The British Paralympic Association has said they were "saddened" by Heather Mills' withdrawal from the selection process for the 2014 Sochi Paralympic game following a dispute with the International Paralympic Committee (IPC) over her adaptive equipment.
The IPC have since accused Mills of "harassing a Paralympic official" after the decision, however the former model's spokesman claimed there was a "vendetta" against her.
In a joint statement, the British Paralympic Association and British Disabled Ski Team said: "The British Disabled Ski Team were informed by IPC Skiing that there was an issue with the adaptive equipment that Heather Mills was using that needed to be addressed before she would be allowed to compete.
"As a result of this and on the back of an injury, Heather Mills has decided to resign from BDST, thereby removing herself from the selection process for the Sochi Paralympic Games.
"Occasionally in sport equipment issues arise, especially with adaptive equipment and the interpretation of the rules in relation to its use.
"Therefore we are all saddened that she has decided to retire at this stage, rather than working with BDST and IPC Skiing to resolve the issue."
Heather Mills won a World Cup silver medal in the women's adaptive slalom event earlier this year in New Zealand.
Mills, who joined the British Disability Skiing team in 2010, also won four gold medals at the US Adaptive Alpine Skiing National Championships last year.
Mills, who had her left leg amputated below the knee following a collision with a police motorbike in 1993, had hoped to compete in the 2014 Sochi Paralympics.
However following a dispute with the International Paralympic Committee over adaptive equipment, Mills withdrew from the selection process.
The behaviour allegedly displayed by Heather Mills "will not be tolerated", the International Paralympic Committee's communications chief has said.
The IPC claim Mills grabbed an official after learning that she would be unable to compete in the alpine skiing event at the 2014 Sochi Paralympics.
Spokesman Craig Spence tweeted the statement with a link to a Daily Express article about the alleged incident.
Mills' team claim there is a "vendetta" against her and that she was shouted at by the official.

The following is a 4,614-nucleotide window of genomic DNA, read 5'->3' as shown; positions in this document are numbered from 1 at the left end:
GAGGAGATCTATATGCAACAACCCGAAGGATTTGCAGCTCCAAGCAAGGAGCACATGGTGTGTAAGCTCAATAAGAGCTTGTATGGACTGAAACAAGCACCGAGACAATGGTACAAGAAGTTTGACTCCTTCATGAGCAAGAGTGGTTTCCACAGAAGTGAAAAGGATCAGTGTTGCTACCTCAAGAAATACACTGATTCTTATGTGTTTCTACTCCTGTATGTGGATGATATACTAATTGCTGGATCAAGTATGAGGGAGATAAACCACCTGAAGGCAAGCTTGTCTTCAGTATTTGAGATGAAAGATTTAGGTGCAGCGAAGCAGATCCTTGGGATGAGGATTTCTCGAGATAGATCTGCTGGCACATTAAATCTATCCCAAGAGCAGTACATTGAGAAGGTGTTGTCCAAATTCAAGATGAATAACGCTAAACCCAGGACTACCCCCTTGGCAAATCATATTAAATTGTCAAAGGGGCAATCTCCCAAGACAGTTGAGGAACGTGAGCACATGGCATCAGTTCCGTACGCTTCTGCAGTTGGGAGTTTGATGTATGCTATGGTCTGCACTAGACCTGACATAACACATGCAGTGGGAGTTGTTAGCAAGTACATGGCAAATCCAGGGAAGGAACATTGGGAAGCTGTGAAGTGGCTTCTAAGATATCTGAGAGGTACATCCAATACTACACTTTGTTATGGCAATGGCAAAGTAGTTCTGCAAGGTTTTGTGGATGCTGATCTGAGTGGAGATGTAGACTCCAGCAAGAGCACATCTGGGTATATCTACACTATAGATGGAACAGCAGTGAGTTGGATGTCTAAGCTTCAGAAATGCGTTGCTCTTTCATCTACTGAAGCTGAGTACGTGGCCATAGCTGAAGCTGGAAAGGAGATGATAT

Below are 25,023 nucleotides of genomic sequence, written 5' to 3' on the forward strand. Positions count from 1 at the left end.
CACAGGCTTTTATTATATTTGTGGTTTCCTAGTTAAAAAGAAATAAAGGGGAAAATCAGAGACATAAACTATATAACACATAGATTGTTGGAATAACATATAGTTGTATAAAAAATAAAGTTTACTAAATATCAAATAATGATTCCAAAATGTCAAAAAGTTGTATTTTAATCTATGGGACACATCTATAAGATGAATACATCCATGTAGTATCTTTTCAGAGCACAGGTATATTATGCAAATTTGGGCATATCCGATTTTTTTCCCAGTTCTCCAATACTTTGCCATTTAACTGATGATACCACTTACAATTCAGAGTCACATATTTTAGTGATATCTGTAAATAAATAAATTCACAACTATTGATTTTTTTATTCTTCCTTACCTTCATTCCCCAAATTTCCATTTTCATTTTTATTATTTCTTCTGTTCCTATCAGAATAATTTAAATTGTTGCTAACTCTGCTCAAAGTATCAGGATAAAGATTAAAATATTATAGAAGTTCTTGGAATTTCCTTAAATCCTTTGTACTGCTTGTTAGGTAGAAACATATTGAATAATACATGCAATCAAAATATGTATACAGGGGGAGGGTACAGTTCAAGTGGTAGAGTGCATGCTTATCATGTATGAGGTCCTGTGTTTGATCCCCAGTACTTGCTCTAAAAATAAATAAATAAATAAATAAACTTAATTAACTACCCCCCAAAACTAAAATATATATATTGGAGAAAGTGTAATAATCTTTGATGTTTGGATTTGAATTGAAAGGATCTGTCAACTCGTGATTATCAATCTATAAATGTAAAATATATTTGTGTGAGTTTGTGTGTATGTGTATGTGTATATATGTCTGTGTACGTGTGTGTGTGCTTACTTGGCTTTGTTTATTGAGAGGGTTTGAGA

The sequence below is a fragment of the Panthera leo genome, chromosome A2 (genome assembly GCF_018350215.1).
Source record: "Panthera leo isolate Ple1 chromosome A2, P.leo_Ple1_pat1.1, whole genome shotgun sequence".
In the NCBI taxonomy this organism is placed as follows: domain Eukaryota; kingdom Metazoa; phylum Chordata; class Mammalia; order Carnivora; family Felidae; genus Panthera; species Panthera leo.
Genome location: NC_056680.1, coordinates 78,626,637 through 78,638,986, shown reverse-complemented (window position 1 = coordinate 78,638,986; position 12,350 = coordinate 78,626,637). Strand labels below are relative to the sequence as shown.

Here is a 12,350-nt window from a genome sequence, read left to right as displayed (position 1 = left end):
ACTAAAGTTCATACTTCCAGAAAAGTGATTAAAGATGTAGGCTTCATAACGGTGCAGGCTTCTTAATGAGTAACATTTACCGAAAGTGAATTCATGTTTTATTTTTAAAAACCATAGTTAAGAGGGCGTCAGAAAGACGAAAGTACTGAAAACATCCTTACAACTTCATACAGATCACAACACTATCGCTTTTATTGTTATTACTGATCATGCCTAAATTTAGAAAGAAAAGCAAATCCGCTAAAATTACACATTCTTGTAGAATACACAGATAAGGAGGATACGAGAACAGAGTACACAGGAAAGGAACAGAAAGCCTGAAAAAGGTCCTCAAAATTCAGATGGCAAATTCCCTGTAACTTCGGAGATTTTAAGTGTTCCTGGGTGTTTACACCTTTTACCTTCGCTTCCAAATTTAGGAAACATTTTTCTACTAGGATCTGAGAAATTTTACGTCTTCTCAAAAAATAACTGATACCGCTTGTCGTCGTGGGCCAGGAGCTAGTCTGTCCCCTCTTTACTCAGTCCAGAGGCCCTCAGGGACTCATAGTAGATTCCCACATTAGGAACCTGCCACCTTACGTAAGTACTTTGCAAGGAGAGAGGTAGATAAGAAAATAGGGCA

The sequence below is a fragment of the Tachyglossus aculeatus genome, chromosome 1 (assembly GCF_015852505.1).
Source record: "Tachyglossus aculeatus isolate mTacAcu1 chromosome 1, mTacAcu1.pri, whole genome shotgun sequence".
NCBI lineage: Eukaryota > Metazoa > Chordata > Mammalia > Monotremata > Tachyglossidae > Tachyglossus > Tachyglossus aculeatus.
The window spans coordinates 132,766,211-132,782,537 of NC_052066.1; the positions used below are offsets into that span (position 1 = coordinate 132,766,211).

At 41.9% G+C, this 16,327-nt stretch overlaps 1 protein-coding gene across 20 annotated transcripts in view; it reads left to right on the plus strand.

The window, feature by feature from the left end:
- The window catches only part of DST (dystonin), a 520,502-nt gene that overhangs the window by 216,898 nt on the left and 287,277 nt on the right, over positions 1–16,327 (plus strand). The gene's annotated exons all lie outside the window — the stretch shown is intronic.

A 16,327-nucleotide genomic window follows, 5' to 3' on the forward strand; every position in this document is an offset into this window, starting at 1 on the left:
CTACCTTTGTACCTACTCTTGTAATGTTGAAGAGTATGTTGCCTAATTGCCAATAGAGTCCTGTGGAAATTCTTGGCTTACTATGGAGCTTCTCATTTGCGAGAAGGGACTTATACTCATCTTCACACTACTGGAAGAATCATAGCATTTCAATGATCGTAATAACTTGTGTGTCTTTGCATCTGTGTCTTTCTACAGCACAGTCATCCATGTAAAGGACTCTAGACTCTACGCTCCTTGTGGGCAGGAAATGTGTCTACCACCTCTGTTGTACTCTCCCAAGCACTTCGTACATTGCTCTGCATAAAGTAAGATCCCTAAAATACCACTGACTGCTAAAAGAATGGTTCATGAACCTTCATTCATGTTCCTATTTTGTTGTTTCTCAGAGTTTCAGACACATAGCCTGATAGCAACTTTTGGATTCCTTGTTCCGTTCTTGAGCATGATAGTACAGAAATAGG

The International Paralympic Committee (IPC) has claimed Heather Mills "verbally abused" and physically harassed" an official after learning that she would not be able to compete at the 2014 Sochi Paralympics.
The IPC said Mills, 45, went into a "wild tantrum" after learning that she would not be allowed to participate in the alpine ski competition due to an issue with the adaptive equipment she would have been using, according to the BBC.
"She jumped on me. She grabbed me from the back and she started to say that 'you don't know who I am, I will make your life miserable.'"
However, a statement on behalf of the former model claims Mestre shouted at her after Mills "waited patiently to try and explain...that her left boot was legal and purely cosmetic to abide by the archaic IPC rules."
Mills' coach has claimed there was a "vendetta" against her.
Six-time Paralympian gold medalist David Weir is stuck in a home with no downstairs loo, forcing him to climb the stairs using his arms, his family say.
Weir, who won four gold medals at the London Paralympics, has been asking his housing association in London for a more suitable home, but believes he has been overlooked over fears of “favouritism”.
His fiancée Emily Thorne told The Sun (£): “We are not asking for a mansion, we just want somewhere with three bedrooms and a downstairs toilet."
Weir cannot get a mortgage because his sponsorship deals and appearance fees are not regarded as reliable sources of income.
Roundshaw Homes, which allocated council homes at his south London estate, said it could not comment on individual cases.